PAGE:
It is Cyprus’ biggest district with an area of 2,710 square km and a population of 327,000. The district’s main urban centre is the town of Nicosia which is also the capital of the Republic of Cyprus. The town is the world’s only divided capital as one section has been under Turkish occupation since the 1974 invasion. For visitors, it serves as the best place to stay in order to visit the attractions outside the capital. Among those worth a visit, particularly if you do not have many days available, are the archaeological site of Tamasos with the royal tombs (25 km.), the Monastery of Macheras on the slopes of Kionia with the miracle-making icon of the Virgin Mary (43 km.) and Asinou Church (53 km.) which was built in 1200. The frescoes were painted a little later. Since distances in Cyprus are small, you can visit the Troodos wine villages (see Troodos region), particularly Omodos (95 km.) and of course Platres (89 km.)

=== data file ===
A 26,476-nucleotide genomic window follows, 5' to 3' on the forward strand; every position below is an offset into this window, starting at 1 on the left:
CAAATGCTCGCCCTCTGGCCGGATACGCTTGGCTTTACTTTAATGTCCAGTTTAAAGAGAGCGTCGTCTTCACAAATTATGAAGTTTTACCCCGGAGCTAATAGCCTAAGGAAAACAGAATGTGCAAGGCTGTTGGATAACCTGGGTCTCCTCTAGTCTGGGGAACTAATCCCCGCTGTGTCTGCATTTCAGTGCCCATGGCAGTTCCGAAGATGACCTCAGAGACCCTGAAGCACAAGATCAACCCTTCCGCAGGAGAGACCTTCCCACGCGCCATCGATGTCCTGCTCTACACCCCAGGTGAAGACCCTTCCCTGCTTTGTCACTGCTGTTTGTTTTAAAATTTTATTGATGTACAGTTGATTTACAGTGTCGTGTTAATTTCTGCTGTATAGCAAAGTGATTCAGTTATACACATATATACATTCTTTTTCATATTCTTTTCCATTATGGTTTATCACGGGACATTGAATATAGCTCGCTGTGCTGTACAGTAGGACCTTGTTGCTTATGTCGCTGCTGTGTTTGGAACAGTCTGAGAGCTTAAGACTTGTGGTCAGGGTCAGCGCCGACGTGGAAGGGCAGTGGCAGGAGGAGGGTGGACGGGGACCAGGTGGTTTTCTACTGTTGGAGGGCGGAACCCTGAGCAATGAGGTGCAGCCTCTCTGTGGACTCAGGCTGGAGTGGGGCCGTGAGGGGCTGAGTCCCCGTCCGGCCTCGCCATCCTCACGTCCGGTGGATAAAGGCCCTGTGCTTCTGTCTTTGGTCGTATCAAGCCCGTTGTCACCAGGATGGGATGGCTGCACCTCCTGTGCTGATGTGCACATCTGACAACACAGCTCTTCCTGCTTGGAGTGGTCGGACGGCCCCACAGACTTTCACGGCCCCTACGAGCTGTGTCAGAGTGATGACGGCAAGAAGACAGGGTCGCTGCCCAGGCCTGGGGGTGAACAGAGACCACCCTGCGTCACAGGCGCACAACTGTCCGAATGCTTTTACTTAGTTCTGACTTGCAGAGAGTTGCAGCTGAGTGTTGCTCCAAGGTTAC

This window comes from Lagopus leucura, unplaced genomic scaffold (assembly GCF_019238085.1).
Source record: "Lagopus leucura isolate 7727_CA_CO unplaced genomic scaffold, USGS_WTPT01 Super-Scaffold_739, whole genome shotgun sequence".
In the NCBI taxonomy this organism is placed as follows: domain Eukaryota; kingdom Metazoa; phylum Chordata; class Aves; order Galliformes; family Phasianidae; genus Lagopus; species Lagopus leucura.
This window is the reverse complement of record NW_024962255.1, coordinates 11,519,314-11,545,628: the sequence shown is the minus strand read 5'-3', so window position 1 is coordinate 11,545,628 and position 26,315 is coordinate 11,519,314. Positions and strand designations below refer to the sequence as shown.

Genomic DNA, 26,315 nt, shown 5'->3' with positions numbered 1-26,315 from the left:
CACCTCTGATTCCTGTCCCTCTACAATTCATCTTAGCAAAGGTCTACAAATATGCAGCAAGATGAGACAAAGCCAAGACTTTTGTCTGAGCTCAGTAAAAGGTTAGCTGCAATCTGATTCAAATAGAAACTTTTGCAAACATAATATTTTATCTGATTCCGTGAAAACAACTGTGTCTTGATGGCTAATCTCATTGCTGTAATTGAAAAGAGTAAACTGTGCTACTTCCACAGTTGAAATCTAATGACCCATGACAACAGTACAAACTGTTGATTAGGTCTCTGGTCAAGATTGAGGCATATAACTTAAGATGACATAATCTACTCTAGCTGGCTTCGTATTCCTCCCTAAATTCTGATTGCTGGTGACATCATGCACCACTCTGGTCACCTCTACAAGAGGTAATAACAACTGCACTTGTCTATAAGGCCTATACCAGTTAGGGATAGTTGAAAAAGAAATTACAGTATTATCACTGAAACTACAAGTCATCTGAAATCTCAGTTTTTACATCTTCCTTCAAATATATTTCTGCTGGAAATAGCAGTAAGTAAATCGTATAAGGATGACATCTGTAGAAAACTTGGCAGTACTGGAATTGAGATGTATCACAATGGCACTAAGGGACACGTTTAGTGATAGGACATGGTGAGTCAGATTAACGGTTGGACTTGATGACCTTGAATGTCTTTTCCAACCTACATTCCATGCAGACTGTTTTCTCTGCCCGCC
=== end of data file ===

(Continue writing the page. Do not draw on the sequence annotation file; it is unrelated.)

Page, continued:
Cyprus’ biggest city with a population of 240,000 and the administrative capital of the Republic of Cyprus, Nicosia has managed to harmonically combine the old with the new and the past with an optimistic approach to tomorrow. The historical section of the town (a part of which is under Turkish occupation) is surrounded by the Venetian Walls which are an integral part of the town. Their main characteristic are the bastions in the shape of a heart and the moat (without water and with lush vegetation) which today is an area for strolls and hosts outdoor exhibitions and children’s play areas. Take a familiarization stroll of the Venetian Walls and make sure to stop at the finest of the Gates of Venetian Nicosia, Famagusta Fate, which has an impressive façade.